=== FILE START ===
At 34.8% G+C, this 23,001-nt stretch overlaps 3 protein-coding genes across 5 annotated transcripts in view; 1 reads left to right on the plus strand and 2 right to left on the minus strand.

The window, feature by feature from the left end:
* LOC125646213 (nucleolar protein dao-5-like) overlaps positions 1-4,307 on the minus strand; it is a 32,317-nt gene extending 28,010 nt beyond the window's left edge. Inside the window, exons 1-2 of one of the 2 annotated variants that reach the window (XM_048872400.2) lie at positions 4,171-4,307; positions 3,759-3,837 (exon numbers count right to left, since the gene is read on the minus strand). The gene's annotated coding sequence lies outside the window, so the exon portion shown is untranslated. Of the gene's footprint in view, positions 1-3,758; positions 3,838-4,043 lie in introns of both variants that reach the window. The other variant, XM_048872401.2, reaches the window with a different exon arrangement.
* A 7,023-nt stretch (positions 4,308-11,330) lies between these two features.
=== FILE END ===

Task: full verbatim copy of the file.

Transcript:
At 34.8% G+C, this 23,001-nt stretch overlaps 3 protein-coding genes across 5 annotated transcripts in view; 1 reads left to right on the plus strand and 2 right to left on the minus strand.

The window, feature by feature from the left end:
* LOC125646213 (nucleolar protein dao-5-like) overlaps positions 1-4,307 on the minus strand; it is a 32,317-nt gene extending 28,010 nt beyond the window's left edge. Inside the window, exons 1-2 of one of the 2 annotated variants that reach the window (XM_048872400.2) lie at positions 4,171-4,307; positions 3,759-3,837 (exon numbers count right to left, since the gene is read on the minus strand). The gene's annotated coding sequence lies outside the window, so the exon portion shown is untranslated. Of the gene's footprint in view, positions 1-3,758; positions 3,838-4,043 lie in introns of both variants that reach the window. The other variant, XM_048872401.2, reaches the window with a different exon arrangement.
* A 7,023-nt stretch (positions 4,308-11,330) lies between these two features.